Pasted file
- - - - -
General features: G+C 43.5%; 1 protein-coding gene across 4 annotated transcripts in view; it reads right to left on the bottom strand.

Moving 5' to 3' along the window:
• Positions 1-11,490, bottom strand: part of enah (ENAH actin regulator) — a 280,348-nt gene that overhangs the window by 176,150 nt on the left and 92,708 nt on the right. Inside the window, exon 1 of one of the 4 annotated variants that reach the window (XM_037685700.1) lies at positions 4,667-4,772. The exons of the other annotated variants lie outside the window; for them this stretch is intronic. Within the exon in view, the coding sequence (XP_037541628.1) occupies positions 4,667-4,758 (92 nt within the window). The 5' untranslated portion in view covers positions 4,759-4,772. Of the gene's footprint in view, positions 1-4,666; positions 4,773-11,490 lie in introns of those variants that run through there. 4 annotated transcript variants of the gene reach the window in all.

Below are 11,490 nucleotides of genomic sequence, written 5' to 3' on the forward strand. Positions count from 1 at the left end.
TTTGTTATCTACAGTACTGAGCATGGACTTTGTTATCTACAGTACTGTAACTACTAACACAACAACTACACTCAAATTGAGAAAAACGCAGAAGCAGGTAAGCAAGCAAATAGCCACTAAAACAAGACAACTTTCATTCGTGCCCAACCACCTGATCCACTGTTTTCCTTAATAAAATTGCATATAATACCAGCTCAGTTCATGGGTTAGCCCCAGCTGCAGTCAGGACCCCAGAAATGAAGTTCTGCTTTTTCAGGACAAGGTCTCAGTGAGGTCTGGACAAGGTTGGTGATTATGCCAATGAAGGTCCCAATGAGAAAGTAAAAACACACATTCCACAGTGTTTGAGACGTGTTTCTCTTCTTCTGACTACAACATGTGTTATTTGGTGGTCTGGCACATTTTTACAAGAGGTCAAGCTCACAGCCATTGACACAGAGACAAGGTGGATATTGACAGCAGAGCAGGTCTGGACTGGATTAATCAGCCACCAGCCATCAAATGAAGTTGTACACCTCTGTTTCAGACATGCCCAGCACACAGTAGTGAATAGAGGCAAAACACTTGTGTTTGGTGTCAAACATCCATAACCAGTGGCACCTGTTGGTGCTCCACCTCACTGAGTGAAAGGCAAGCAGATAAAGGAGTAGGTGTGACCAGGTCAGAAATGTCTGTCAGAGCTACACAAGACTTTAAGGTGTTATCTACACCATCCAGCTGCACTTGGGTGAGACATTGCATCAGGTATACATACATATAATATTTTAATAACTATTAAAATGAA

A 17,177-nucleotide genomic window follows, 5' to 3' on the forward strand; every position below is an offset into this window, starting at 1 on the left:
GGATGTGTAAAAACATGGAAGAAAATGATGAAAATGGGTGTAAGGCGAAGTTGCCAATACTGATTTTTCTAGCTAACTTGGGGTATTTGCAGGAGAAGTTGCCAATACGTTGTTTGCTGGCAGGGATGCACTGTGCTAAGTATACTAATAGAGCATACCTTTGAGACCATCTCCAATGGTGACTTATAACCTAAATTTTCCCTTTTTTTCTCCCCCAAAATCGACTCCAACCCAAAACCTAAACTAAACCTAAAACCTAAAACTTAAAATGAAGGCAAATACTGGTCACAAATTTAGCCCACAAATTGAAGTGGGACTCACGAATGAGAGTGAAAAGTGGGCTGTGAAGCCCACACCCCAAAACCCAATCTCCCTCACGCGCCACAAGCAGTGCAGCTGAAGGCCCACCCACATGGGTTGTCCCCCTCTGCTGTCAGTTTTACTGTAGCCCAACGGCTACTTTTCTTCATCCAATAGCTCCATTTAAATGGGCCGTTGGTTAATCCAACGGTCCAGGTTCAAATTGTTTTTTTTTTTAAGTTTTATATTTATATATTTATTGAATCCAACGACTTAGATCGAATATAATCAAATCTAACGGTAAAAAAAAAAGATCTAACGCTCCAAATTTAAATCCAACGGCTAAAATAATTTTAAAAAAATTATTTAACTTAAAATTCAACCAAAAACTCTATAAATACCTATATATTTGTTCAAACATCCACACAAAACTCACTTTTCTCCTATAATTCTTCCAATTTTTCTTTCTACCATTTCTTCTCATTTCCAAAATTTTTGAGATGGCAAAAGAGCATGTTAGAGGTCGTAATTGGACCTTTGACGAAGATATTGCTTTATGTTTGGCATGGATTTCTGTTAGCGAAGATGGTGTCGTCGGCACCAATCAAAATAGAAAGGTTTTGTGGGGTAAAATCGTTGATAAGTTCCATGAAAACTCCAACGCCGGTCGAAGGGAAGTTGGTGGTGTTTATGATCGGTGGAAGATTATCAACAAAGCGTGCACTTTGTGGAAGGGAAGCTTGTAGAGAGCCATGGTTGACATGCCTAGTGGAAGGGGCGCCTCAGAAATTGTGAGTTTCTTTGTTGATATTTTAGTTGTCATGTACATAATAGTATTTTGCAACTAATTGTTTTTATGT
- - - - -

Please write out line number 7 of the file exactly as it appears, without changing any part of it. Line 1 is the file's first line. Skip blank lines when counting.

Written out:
GGATGTGTAAAAACATGGAAGAAAATGATGAAAATGGGTGTAAGGCGAAGTTGCCAATACTGATTTTTCTAGCTAACTTGGGGTATTTGCAGGAGAAGTTGCCAATACGTTGTTTGCTGGCAGGGATGCACTGTGCTAAGTATACTAATAGAGCATACCTTTGAGACCATCTCCAATGGTGACTTATAACCTAAATTTTCCCTTTTTTTCTCCCCCAAAATCGACTCCAACCCAAAACCTAAACTAAACCTAAAACCTAAAACTTAAAATGAAGGCAAATACTGGTCACAAATTTAGCCCACAAATTGAAGTGGGACTCACGAATGAGAGTGAAAAGTGGGCTGTGAAGCCCACACCCCAAAACCCAATCTCCCTCACGCGCCACAAGCAGTGCAGCTGAAGGCCCACCCACATGGGTTGTCCCCCTCTGCTGTCAGTTTTACTGTAGCCCAACGGCTACTTTTCTTCATCCAATAGCTCCATTTAAATGGGCCGTTGGTTAATCCAACGGTCCAGGTTCAAATTGTTTTTTTTTTTAAGTTTTATATTTATATATTTATTGAATCCAACGACTTAGATCGAATATAATCAAATCTAACGGTAAAAAAAAAAGATCTAACGCTCCAAATTTAAATCCAACGGCTAAAATAATTTTAAAAAAATTATTTAACTTAAAATTCAACCAAAAACTCTATAAATACCTATATATTTGTTCAAACATCCACACAAAACTCACTTTTCTCCTATAATTCTTCCAATTTTTCTTTCTACCATTTCTTCTCATTTCCAAAATTTTTGAGATGGCAAAAGAGCATGTTAGAGGTCGTAATTGGACCTTTGACGAAGATATTGCTTTATGTTTGGCATGGATTTCTGTTAGCGAAGATGGTGTCGTCGGCACCAATCAAAATAGAAAGGTTTTGTGGGGTAAAATCGTTGATAAGTTCCATGAAAACTCCAACGCCGGTCGAAGGGAAGTTGGTGGTGTTTATGATCGGTGGAAGATTATCAACAAAGCGTGCACTTTGTGGAAGGGAAGCTTGTAGAGAGCCATGGTTGACATGCCTAGTGGAAGGGGCGCCTCAGAAATTGTGAGTTTCTTTGTTGATATTTTAGTTGTCATGTACATAATAGTATTTTGCAACTAATTGTTTTTATGT